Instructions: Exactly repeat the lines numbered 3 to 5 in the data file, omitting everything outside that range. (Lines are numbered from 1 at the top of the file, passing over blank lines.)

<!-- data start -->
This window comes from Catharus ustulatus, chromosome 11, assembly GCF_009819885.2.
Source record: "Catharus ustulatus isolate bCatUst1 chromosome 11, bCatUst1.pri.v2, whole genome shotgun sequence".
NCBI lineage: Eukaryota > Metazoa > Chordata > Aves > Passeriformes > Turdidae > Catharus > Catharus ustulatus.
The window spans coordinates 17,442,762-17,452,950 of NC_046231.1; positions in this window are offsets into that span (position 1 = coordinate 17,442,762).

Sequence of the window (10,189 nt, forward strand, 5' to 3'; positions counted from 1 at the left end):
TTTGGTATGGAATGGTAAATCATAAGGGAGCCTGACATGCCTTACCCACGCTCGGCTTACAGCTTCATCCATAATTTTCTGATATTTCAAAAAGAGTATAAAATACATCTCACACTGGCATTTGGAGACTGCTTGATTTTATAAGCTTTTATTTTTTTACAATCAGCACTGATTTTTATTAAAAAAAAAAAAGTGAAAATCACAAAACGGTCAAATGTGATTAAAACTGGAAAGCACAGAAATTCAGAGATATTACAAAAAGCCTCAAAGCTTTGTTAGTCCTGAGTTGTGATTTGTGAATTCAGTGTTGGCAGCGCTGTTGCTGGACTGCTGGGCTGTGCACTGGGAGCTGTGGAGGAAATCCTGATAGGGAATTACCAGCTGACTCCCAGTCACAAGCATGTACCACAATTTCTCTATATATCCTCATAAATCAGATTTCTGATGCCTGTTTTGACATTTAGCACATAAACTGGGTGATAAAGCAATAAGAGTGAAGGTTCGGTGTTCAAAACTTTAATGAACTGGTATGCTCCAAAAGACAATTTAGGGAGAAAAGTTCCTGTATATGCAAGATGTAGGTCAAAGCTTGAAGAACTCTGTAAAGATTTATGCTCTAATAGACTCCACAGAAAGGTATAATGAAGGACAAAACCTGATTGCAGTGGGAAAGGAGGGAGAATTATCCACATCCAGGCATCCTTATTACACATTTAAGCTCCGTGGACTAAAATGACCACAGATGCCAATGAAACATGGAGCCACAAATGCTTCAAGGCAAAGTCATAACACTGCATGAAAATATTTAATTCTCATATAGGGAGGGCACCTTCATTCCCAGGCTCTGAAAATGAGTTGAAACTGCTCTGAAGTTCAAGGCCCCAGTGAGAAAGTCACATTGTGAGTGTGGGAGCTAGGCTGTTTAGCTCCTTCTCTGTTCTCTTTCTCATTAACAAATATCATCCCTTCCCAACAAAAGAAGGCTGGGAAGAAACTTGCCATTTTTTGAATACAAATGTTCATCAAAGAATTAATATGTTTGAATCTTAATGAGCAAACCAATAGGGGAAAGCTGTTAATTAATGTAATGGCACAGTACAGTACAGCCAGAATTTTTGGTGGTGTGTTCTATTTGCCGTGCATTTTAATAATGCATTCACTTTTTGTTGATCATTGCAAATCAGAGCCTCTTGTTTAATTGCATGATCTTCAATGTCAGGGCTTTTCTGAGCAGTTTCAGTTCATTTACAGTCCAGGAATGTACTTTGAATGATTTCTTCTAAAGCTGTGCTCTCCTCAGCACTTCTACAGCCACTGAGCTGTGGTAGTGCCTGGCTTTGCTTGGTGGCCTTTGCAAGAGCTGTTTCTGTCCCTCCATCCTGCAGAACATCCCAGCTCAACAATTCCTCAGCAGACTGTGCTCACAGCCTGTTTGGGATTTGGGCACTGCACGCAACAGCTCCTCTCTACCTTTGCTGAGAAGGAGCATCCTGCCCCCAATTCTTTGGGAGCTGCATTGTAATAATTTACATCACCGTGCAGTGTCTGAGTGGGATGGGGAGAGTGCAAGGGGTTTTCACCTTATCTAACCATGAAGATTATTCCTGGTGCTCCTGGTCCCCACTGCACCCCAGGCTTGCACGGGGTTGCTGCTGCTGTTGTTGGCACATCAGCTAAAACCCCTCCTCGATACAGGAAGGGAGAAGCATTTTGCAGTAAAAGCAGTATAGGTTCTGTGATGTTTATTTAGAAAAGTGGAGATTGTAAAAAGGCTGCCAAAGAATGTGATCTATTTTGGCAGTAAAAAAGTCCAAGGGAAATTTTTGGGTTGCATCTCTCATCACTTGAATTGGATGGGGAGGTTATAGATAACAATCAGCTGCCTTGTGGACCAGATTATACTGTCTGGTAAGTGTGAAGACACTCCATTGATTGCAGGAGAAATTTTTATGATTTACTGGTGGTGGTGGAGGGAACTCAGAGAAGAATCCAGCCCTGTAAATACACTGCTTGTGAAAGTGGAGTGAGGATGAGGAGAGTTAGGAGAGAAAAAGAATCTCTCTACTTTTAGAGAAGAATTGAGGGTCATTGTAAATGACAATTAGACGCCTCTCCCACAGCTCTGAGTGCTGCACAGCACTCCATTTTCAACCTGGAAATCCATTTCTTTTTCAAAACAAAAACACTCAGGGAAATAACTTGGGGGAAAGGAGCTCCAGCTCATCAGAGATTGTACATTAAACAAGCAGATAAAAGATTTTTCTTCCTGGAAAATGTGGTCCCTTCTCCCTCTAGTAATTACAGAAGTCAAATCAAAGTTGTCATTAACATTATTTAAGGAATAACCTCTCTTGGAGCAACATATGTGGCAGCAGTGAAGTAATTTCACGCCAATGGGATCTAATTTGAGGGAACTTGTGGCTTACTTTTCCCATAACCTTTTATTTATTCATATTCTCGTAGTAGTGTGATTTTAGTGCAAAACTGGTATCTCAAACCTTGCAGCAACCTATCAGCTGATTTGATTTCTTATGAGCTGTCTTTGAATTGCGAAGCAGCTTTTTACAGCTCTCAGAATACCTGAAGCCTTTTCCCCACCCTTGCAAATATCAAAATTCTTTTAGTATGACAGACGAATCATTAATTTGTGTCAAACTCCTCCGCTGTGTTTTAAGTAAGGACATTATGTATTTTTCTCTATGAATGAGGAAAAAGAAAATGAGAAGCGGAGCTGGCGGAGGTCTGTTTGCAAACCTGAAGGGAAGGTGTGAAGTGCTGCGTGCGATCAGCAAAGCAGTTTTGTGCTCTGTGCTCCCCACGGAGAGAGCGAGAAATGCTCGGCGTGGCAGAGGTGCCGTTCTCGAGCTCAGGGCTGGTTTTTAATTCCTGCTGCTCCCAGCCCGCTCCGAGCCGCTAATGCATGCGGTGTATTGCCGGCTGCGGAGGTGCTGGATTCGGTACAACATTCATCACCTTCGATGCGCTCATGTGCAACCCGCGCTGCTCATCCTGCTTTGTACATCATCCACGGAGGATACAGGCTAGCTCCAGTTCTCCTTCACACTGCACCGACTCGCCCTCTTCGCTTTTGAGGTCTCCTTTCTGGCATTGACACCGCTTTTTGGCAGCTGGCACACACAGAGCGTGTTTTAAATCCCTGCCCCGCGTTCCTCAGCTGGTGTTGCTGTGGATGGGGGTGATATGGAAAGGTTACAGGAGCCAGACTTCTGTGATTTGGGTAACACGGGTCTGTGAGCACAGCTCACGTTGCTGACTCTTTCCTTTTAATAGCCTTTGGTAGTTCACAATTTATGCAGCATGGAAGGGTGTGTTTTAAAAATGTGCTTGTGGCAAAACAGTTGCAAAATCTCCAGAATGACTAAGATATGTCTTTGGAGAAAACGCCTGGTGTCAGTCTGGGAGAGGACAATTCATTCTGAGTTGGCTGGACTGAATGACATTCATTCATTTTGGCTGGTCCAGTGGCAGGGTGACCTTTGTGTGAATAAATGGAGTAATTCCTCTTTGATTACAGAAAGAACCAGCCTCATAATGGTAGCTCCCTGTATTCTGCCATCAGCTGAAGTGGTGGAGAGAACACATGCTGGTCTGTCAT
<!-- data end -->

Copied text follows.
NCBI lineage: Eukaryota > Metazoa > Chordata > Aves > Passeriformes > Turdidae > Catharus > Catharus ustulatus.
The window spans coordinates 17,442,762-17,452,950 of NC_046231.1; positions in this window are offsets into that span (position 1 = coordinate 17,442,762).

Sequence of the window (10,189 nt, forward strand, 5' to 3'; positions counted from 1 at the left end):